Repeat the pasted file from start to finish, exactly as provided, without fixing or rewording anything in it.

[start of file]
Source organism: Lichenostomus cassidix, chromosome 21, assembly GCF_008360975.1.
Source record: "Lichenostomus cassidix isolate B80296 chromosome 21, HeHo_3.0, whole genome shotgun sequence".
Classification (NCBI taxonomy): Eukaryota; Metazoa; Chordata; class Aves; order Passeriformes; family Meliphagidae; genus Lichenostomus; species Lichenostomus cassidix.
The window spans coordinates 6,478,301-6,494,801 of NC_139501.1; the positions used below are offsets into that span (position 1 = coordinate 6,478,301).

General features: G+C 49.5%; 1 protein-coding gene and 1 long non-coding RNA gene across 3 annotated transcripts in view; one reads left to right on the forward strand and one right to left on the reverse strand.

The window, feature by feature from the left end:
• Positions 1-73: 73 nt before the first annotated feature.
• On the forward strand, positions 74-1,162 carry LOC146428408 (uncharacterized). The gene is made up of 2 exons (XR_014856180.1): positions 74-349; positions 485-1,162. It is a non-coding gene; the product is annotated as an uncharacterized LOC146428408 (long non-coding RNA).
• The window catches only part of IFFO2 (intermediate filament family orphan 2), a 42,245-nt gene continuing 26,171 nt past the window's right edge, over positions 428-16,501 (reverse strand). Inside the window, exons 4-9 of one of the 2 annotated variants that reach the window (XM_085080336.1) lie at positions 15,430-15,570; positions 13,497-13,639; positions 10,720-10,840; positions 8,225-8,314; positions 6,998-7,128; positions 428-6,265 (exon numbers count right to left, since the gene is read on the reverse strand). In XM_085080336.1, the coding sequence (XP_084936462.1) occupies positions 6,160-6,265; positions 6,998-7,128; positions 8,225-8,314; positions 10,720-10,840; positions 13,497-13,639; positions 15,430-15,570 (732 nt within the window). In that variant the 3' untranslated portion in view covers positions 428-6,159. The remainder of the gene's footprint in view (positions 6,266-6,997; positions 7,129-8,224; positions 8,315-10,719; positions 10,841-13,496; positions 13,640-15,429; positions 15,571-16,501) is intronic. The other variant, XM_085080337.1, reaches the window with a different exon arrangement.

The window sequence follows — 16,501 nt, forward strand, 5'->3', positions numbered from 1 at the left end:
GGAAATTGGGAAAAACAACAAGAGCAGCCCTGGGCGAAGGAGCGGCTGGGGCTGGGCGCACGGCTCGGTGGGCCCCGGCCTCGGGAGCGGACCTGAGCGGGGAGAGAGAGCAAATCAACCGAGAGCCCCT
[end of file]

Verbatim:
Source organism: Lichenostomus cassidix, chromosome 21, assembly GCF_008360975.1.
Source record: "Lichenostomus cassidix isolate B80296 chromosome 21, HeHo_3.0, whole genome shotgun sequence".
Classification (NCBI taxonomy): Eukaryota; Metazoa; Chordata; class Aves; order Passeriformes; family Meliphagidae; genus Lichenostomus; species Lichenostomus cassidix.
The window spans coordinates 6,478,301-6,494,801 of NC_139501.1; the positions used below are offsets into that span (position 1 = coordinate 6,478,301).

General features: G+C 49.5%; 1 protein-coding gene and 1 long non-coding RNA gene across 3 annotated transcripts in view; one reads left to right on the forward strand and one right to left on the reverse strand.

The window, feature by feature from the left end:
• Positions 1-73: 73 nt before the first annotated feature.
• On the forward strand, positions 74-1,162 carry LOC146428408 (uncharacterized). The gene is made up of 2 exons (XR_014856180.1): positions 74-349; positions 485-1,162. It is a non-coding gene; the product is annotated as an uncharacterized LOC146428408 (long non-coding RNA).
• The window catches only part of IFFO2 (intermediate filament family orphan 2), a 42,245-nt gene continuing 26,171 nt past the window's right edge, over positions 428-16,501 (reverse strand). Inside the window, exons 4-9 of one of the 2 annotated variants that reach the window (XM_085080336.1) lie at positions 15,430-15,570; positions 13,497-13,639; positions 10,720-10,840; positions 8,225-8,314; positions 6,998-7,128; positions 428-6,265 (exon numbers count right to left, since the gene is read on the reverse strand). In XM_085080336.1, the coding sequence (XP_084936462.1) occupies positions 6,160-6,265; positions 6,998-7,128; positions 8,225-8,314; positions 10,720-10,840; positions 13,497-13,639; positions 15,430-15,570 (732 nt within the window). In that variant the 3' untranslated portion in view covers positions 428-6,159. The remainder of the gene's footprint in view (positions 6,266-6,997; positions 7,129-8,224; positions 8,315-10,719; positions 10,841-13,496; positions 13,640-15,429; positions 15,571-16,501) is intronic. The other variant, XM_085080337.1, reaches the window with a different exon arrangement.

The window sequence follows — 16,501 nt, forward strand, 5'->3', positions numbered from 1 at the left end:
GGAAATTGGGAAAAACAACAAGAGCAGCCCTGGGCGAAGGAGCGGCTGGGGCTGGGCGCACGGCTCGGTGGGCCCCGGCCTCGGGAGCGGACCTGAGCGGGGAGAGAGAGCAAATCAACCGAGAGCCCCT